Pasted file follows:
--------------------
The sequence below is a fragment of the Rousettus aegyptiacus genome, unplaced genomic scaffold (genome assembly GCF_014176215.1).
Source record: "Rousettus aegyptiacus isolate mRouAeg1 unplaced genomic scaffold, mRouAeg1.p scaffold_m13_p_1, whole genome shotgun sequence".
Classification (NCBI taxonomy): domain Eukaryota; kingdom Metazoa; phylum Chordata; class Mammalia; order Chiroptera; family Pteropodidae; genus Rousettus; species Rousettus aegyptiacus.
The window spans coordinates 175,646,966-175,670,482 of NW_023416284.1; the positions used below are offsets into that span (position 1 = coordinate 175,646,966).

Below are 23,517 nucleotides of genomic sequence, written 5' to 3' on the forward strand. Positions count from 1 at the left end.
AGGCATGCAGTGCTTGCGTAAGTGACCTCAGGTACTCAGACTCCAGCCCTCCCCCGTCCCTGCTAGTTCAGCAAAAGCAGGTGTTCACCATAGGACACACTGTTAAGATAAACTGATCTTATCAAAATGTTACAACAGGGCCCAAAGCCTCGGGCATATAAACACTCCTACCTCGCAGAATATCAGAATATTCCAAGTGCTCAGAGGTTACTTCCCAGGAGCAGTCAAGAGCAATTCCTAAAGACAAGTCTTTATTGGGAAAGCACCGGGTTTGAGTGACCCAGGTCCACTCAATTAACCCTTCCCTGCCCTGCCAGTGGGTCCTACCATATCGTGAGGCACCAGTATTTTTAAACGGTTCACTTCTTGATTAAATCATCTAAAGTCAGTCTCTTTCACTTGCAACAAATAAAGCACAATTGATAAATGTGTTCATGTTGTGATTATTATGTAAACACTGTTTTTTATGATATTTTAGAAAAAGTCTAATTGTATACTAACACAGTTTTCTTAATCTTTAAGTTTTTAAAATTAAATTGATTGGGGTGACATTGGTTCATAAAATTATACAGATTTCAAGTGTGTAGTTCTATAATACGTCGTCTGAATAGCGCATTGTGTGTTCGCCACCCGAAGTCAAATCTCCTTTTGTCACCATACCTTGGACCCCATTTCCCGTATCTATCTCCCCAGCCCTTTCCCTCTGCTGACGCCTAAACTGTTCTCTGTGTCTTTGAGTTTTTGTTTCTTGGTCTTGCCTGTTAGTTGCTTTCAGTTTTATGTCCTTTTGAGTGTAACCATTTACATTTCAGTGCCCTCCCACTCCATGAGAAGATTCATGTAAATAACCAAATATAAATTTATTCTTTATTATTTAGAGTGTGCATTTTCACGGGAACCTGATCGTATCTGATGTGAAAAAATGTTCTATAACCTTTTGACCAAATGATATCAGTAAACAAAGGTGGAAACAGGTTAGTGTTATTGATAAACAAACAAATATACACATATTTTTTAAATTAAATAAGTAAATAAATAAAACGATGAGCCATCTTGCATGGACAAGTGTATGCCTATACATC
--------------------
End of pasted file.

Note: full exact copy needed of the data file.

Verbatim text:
The sequence below is a fragment of the Rousettus aegyptiacus genome, unplaced genomic scaffold (genome assembly GCF_014176215.1).
Source record: "Rousettus aegyptiacus isolate mRouAeg1 unplaced genomic scaffold, mRouAeg1.p scaffold_m13_p_1, whole genome shotgun sequence".
Classification (NCBI taxonomy): domain Eukaryota; kingdom Metazoa; phylum Chordata; class Mammalia; order Chiroptera; family Pteropodidae; genus Rousettus; species Rousettus aegyptiacus.
The window spans coordinates 175,646,966-175,670,482 of NW_023416284.1; the positions used below are offsets into that span (position 1 = coordinate 175,646,966).

Below are 23,517 nucleotides of genomic sequence, written 5' to 3' on the forward strand. Positions count from 1 at the left end.
AGGCATGCAGTGCTTGCGTAAGTGACCTCAGGTACTCAGACTCCAGCCCTCCCCCGTCCCTGCTAGTTCAGCAAAAGCAGGTGTTCACCATAGGACACACTGTTAAGATAAACTGATCTTATCAAAATGTTACAACAGGGCCCAAAGCCTCGGGCATATAAACACTCCTACCTCGCAGAATATCAGAATATTCCAAGTGCTCAGAGGTTACTTCCCAGGAGCAGTCAAGAGCAATTCCTAAAGACAAGTCTTTATTGGGAAAGCACCGGGTTTGAGTGACCCAGGTCCACTCAATTAACCCTTCCCTGCCCTGCCAGTGGGTCCTACCATATCGTGAGGCACCAGTATTTTTAAACGGTTCACTTCTTGATTAAATCATCTAAAGTCAGTCTCTTTCACTTGCAACAAATAAAGCACAATTGATAAATGTGTTCATGTTGTGATTATTATGTAAACACTGTTTTTTATGATATTTTAGAAAAAGTCTAATTGTATACTAACACAGTTTTCTTAATCTTTAAGTTTTTAAAATTAAATTGATTGGGGTGACATTGGTTCATAAAATTATACAGATTTCAAGTGTGTAGTTCTATAATACGTCGTCTGAATAGCGCATTGTGTGTTCGCCACCCGAAGTCAAATCTCCTTTTGTCACCATACCTTGGACCCCATTTCCCGTATCTATCTCCCCAGCCCTTTCCCTCTGCTGACGCCTAAACTGTTCTCTGTGTCTTTGAGTTTTTGTTTCTTGGTCTTGCCTGTTAGTTGCTTTCAGTTTTATGTCCTTTTGAGTGTAACCATTTACATTTCAGTGCCCTCCCACTCCATGAGAAGATTCATGTAAATAACCAAATATAAATTTATTCTTTATTATTTAGAGTGTGCATTTTCACGGGAACCTGATCGTATCTGATGTGAAAAAATGTTCTATAACCTTTTGACCAAATGATATCAGTAAACAAAGGTGGAAACAGGTTAGTGTTATTGATAAACAAACAAATATACACATATTTTTTAAATTAAATAAGTAAATAAATAAAACGATGAGCCATCTTGCATGGACAAGTGTATGCCTATACATC